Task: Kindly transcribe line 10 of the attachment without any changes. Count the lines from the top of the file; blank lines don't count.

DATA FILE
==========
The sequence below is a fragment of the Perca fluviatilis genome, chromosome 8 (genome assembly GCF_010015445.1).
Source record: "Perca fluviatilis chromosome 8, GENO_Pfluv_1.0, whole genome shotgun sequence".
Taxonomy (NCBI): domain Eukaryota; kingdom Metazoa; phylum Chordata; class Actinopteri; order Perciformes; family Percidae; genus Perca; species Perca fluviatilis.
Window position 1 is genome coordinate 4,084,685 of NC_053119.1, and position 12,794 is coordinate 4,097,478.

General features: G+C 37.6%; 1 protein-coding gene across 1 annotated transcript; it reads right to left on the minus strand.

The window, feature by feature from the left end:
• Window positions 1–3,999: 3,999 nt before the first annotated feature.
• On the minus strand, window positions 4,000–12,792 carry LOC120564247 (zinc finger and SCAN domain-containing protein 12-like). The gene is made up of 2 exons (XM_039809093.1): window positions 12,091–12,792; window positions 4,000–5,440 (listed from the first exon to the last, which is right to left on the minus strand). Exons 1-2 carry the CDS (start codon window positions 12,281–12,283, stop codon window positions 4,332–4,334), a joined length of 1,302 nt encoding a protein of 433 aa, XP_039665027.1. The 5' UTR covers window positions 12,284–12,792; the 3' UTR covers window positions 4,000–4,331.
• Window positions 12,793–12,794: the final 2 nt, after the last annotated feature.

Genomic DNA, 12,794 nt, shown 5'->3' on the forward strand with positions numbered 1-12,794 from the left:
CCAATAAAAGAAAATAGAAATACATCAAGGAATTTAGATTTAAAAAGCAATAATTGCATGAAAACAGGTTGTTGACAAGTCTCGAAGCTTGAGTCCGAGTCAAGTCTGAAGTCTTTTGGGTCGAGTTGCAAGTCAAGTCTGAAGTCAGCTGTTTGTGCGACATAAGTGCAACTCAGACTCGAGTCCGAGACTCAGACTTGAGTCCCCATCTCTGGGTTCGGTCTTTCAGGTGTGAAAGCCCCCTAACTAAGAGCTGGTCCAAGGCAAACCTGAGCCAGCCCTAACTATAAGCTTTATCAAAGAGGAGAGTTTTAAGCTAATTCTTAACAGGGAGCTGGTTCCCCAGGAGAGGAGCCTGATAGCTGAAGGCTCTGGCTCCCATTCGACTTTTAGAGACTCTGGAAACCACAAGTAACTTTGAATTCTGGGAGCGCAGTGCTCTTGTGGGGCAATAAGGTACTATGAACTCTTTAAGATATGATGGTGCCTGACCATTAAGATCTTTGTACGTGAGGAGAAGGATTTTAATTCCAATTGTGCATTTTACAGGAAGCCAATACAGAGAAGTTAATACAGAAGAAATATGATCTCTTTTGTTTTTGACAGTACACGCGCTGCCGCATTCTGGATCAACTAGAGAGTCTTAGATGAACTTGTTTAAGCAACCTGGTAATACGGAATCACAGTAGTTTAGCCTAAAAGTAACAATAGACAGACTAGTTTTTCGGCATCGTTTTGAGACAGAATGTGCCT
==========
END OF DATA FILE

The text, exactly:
Genomic DNA, 12,794 nt, shown 5'->3' on the forward strand with positions numbered 1-12,794 from the left: